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Toxicological evaluation of the aqueous whole plant extract of Aerva lanata (l.) Juss. ex Schult (Amaranthaceae)

Omotoso, Kayode S., Aigbe, Flora R., Salako, Olanrewaju A., Chijioke, Micah C., Adeyemi, Oluwafunmilayo O.
Journal of ethnopharmacology 2017 v.208 pp. 174-184
Aerva lanata, Scorpiones, acute toxicity, alanine transaminase, albumins, alkaline phosphatase, antioxidant activity, aspartate transaminase, bites and stings, blood serum, body weight, brain, bronchitis, catalase, cholesterol, cough, creatinine, females, headache, hemorrhage, hyperlipidemia, intraperitoneal injection, kidneys, lethal dose 50, liver, lungs, males, malondialdehyde, medicinal plants, mice, neutrophils, nose, oral administration, oral exposure, pancreas, rats, reproductive performance, spermatozoa, spleen, superoxide dismutase, testes, toxicity testing, traditional medicine, triacylglycerols, urea, uric acid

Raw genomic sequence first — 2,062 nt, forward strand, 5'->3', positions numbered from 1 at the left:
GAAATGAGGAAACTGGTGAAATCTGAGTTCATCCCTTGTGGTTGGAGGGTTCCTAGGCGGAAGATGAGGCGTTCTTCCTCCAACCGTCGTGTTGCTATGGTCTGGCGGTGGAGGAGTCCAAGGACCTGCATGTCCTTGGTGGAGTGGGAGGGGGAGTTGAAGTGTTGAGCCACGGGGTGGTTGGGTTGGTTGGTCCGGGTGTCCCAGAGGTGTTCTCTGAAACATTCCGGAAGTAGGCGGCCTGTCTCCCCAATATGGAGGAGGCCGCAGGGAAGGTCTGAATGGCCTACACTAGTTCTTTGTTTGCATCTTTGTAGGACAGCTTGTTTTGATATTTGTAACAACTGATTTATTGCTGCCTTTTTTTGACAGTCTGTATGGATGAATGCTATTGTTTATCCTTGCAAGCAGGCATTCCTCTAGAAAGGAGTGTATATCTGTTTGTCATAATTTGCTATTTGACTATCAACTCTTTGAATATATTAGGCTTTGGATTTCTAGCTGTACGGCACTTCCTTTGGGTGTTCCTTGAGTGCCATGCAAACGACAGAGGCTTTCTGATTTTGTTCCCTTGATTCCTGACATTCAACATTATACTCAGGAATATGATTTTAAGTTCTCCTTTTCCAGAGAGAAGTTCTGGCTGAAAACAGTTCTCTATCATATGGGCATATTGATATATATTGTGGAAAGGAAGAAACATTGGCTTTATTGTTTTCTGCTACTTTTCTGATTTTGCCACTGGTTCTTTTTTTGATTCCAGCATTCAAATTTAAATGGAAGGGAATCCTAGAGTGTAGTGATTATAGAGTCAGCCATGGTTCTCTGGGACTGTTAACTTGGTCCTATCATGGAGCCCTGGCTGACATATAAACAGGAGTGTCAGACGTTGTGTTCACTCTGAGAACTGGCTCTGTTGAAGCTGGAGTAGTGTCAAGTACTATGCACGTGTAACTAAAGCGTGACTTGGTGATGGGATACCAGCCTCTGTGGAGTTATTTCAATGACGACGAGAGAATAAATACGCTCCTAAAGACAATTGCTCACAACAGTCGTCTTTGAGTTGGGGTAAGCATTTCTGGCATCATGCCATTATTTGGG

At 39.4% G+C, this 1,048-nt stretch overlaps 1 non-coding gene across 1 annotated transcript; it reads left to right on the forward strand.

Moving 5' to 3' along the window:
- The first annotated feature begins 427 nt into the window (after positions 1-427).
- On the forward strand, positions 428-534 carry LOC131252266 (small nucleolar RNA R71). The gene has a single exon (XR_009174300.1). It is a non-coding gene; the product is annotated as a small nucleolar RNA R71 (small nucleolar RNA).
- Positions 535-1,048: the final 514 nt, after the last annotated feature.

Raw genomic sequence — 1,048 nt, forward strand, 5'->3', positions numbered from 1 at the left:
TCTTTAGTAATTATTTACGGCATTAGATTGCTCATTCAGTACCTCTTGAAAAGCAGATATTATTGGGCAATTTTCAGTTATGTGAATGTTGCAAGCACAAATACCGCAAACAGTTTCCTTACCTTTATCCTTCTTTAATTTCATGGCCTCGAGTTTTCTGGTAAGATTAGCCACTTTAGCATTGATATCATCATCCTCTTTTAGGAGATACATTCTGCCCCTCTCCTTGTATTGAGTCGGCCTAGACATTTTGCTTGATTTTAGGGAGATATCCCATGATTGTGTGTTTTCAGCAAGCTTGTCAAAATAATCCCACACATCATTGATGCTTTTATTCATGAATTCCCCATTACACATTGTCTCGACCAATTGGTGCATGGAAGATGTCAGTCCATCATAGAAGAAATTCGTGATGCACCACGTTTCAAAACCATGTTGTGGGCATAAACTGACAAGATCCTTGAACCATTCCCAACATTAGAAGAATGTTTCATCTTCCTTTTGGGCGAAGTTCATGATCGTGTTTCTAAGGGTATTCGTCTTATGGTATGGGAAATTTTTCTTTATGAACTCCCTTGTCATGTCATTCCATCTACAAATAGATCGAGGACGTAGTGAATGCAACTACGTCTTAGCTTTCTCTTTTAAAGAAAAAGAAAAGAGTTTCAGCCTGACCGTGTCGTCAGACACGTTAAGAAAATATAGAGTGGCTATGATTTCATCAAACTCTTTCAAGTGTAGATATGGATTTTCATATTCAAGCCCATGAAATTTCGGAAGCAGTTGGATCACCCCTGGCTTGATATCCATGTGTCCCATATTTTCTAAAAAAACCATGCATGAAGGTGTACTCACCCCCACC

Aerva lanata (L.) of the family Amaranthaceae is a Nigerian medicinal plant used traditionally for the management of lithiasis, headache, renal disorder, haematemesis, bronchitis, nasal bleeding, cough, scorpion stings, fractures and spermatorrhoea. Studies that show the pharmacological basis for some of such uses have been reported. There is, however, no scientific report on its toxicity profile to the best of our knowledge.This study was therefore aimed at investigating the toxicity profile of the aqueous extract of Aerva lanata.Acute toxicity tests for the extract administered orally at 1−30g/kg and intraperitoneally at 0.1−2g/kg were carried out in albino mice; while a sub-chronic toxicity test was done by daily oral administration of the extract at 40−1000mg/kg to albino rats for 90 days. Anthropometric, biochemical and haematological parameters’ assessments as well as vital organs histological examinations were performed in the sub-chronic toxicity study.The LD50 of the extract for oral and intraperitoneal acute toxicity tests were 22.62g/kg and 0.432g/kg respectively. The extract produced apparent changes in body weights of both male and female rats and significantly (p < 0.05) increased the weights of lungs, brain and pancreas of female rats while reducing the weight of testes in male rats. Haematological parameters were also altered with total leukocytes significantly (p < 0.05) increased and platelets significantly (p < 0.05) reduced in female rats; while neutrophils significantly (p < 0.05) increased in male rats. The extract (40−1000mg/kg) produced significant (p < 0.05) reduction of serum alanine transaminase concentration in both male and female rats. Aspartate transaminases and albumin were also significantly (p < 0.05) reduced in both male (at 1000mg/kg) and female (at 200mg/kg) rats. Alkaline phosphatase was also significantly (p < 0.05) reduced in female rats at 200mg/kg of the extract. Substantial alterations of creatinine, urea and uric acid were also observed. Triglyceride and cholesterol concentrations were significantly increased in male rats but decreased in female rats. At 1000mg/kg, the extract significantly elevated catalase and superoxide dismutase levels with no effect on malondialdehyde levels. It also reduced sperm count and motility of male rats. Mild to moderate cellular changes in the brain, kidney, liver, lungs, spleen and testes of treated rats were observed on histological examinations. Significant changes in biochemical and haematological parameters were also noted in treated animals when compared to control animals 30 days after cessation of treatment.The overall findings of this study suggest that the aqueous extract of A. lanata is relatively safe on acute oral exposure, moderately toxic on acute intraperitoneal administration and is relatively safe with antioxidant actions on prolonged exposure. It however shows potentials for toxic effects such as cellular damage to organs, dyslipidaemia and reduction in male reproductive capacity. Caution must therefore be applied in its use on a long term basis.